Offshore anglers have been having a field day with a variety of species, particularly over the inshore reefs.
Heaps of snapper averaging around 1.5kg are succumbing to a wide range of techniques. There's been the odd fish to 4kg but I expect more big fish to be caught this month.
Almost all reefs are producing at some time although moving around to locate feeding fish has been the key to more consistent results.
Concentrate your efforts on the gravel and not the hard stuff. Being able to read your sounder is paramount here and knowing how to tell the difference between bottom hardness and formations can be the difference between a good day and a fishless one.
The snapper are responding well to whole pilchards on paternoster or running-sinker rigs. Squid, cuttlefish and striped tuna strips are also working.
Anchoring up and berleying has been popular and effective when there's current.
It's paramount that there's some sort of movement to get the reds to bite.
Mixed in with the snapper are morwong, trevally, john dory and the odd smaller kingfish.
Out wider, game fishos’ only real chance of success is with yellowfin tuna and southern bluefin tuna. Every June we get our fare share of both and early indications are we might just get a solid season on these speedsters.
Reports from down south are encouraging on the bluefin front and longliners to the north have been getting good numbers of yellowfin.
When they turn up, trolling will be effective, as will a berley/cube trail. Every day is different so be prepared to do both.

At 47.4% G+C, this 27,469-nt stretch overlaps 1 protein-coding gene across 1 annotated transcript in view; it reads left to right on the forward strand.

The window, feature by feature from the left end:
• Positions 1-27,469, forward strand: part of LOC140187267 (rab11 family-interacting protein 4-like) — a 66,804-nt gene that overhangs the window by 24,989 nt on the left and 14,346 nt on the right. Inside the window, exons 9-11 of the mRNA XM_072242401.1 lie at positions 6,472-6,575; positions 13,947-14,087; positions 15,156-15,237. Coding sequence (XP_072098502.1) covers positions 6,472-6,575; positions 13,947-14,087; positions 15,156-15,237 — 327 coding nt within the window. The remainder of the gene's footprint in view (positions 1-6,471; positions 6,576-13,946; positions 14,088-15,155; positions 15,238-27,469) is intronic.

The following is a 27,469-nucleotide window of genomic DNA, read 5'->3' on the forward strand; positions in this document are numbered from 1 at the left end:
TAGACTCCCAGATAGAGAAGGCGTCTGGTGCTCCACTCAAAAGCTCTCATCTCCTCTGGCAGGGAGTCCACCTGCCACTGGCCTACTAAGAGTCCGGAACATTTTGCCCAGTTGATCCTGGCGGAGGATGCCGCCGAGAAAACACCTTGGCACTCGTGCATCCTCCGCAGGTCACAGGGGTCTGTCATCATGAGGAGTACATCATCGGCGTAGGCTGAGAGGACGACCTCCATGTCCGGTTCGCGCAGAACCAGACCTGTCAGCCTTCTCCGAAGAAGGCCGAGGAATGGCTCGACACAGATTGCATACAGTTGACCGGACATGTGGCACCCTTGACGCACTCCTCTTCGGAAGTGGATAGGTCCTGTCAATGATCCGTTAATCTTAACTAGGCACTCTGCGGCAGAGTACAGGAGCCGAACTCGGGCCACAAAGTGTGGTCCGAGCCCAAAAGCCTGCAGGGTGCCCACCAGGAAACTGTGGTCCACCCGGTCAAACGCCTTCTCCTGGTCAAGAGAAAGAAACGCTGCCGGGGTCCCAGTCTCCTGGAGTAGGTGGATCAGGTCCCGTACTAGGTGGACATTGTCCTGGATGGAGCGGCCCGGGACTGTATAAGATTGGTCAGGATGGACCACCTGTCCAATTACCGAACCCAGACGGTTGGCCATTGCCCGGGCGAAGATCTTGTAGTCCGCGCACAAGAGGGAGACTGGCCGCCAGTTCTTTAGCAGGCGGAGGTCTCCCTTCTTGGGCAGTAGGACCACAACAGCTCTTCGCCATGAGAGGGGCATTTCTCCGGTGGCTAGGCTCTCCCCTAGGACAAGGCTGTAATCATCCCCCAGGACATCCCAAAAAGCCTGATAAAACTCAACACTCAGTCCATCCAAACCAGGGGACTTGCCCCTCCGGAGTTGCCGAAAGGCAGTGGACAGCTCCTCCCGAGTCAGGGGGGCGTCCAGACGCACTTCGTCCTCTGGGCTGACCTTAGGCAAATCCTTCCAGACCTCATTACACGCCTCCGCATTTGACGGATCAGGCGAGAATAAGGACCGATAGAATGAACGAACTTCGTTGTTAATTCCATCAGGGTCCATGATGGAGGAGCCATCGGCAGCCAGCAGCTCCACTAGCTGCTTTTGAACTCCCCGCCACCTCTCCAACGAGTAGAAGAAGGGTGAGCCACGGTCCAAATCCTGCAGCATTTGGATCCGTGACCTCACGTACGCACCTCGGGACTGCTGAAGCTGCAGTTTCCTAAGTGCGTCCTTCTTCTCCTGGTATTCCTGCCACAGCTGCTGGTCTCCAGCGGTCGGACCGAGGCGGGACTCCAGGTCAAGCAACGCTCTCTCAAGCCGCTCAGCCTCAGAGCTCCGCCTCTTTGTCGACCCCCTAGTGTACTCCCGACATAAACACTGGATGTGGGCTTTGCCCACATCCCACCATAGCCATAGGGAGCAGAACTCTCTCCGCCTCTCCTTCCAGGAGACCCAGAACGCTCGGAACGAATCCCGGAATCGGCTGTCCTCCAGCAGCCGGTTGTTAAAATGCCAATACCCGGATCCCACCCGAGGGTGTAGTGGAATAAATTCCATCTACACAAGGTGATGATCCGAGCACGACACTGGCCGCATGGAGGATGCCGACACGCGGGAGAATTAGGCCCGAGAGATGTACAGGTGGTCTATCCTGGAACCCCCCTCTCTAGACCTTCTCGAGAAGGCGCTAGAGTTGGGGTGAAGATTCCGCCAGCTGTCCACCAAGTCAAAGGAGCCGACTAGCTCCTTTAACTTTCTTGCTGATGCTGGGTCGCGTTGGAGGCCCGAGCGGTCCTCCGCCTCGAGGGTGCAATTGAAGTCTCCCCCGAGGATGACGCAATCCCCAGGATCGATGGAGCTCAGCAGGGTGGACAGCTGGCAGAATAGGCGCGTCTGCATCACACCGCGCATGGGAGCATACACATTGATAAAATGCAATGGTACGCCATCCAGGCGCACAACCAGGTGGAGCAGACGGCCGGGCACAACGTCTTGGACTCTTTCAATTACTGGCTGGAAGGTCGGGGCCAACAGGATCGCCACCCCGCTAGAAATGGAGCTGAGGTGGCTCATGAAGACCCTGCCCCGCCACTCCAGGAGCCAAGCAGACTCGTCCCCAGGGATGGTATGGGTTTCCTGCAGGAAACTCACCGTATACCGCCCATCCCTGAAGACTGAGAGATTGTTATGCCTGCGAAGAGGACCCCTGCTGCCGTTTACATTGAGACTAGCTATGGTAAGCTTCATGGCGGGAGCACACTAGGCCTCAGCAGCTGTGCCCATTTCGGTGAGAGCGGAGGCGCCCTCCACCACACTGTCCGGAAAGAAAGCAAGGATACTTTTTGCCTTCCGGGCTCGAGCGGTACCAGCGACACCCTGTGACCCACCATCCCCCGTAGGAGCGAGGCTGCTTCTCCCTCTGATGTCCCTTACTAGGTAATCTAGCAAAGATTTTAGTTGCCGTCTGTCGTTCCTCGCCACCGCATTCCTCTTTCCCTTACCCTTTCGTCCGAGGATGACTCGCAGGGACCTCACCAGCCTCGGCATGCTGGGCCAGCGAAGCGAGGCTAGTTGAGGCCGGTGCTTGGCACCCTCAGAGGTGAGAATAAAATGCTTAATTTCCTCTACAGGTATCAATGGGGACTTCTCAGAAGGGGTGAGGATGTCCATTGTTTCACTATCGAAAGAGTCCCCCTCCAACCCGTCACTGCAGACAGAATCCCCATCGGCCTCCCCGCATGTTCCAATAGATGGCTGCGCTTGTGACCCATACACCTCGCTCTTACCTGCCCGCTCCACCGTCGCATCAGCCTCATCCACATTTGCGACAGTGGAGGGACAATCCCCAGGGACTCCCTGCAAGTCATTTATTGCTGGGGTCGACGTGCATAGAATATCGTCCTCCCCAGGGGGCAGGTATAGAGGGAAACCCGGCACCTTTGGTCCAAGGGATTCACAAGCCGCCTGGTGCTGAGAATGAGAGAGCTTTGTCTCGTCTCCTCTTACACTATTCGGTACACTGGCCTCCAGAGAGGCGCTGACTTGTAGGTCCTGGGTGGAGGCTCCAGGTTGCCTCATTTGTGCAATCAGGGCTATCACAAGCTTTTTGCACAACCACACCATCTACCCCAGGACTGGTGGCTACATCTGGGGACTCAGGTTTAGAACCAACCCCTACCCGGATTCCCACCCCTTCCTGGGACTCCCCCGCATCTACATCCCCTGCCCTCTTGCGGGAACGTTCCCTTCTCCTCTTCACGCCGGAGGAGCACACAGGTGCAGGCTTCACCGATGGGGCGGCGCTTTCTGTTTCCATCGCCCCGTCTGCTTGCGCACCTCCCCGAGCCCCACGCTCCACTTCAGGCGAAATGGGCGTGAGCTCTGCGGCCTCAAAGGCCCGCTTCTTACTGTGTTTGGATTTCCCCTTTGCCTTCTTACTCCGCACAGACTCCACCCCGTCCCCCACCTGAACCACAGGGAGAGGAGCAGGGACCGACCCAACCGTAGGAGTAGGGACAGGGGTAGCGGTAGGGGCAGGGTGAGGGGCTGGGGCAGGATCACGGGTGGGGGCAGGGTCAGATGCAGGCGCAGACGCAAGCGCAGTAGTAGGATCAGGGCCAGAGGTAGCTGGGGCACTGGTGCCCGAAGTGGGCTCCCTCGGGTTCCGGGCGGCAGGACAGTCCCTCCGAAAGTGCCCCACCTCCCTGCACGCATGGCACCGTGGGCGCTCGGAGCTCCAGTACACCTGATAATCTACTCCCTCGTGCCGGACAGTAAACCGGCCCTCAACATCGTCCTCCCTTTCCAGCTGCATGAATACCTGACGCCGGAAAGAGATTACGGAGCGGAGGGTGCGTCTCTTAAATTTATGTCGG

The beaches continue to fire with salmon in huge numbers along any beach with a decent gutter. They are responding to a wide range of techniques and bait and lure anglers are doing well.
I had a fish for an hour or so with my daughters on my local beach at Tura a few days back. We managed a handful of fish around 1.8kg on bream tackle casting 25g shiners. The kids had a ball, as I did, on these great family fish.
With the salmon expect tailor to 3kg. Better beaches to try include Haycock, Tura, North Tura and Merimbula Main.
The estuaries have slowed down but that’s to be expected with the colder water. There are still plenty of fish to catch but what you target at this time of year and how you go about it will certainly determine your success.
It’s a great time for chasing trevally and bream in the channels with soft plastic stickbaits.
Some tidal run is paramount here. Cast at 45° upstream and let your offering come down with the tide.
I’ve found lately that casting blades is working very well in water of less than 5m around the margins for bream, whiting and blackfish. It's easy, fun and gets you solid results.
The Top Lake at Merimbula is loaded with tailor. These feisty fighters are good in the smoker if you bleed the fish immediately and ice them down. Look for working birds, cast 20g-30g shiners and you will soon be in business.
The bread-and-butter species have put smiles on most rockhoppers’ faces. Blackfish, drummer, groper, bream and a few good snapper have all had a chew and that won’t change this month.
Drummer numbers and size will continue to increase as we head into Winter. Lightly weighted baits fished in the washes will account for the bigger fish.
Try whole crabs, cunjevoi, bread and prawns, if you can get fresh ones. Use a little sparse berley, just enough to get them interested, and hang on.
Good local ledges are Tura Head, Short Point and inside Merimbula Bay on the northern side near the wharf. The latter spot fishes particularly well with a southerly swell but please take care and don’t go there if it looks dodgy.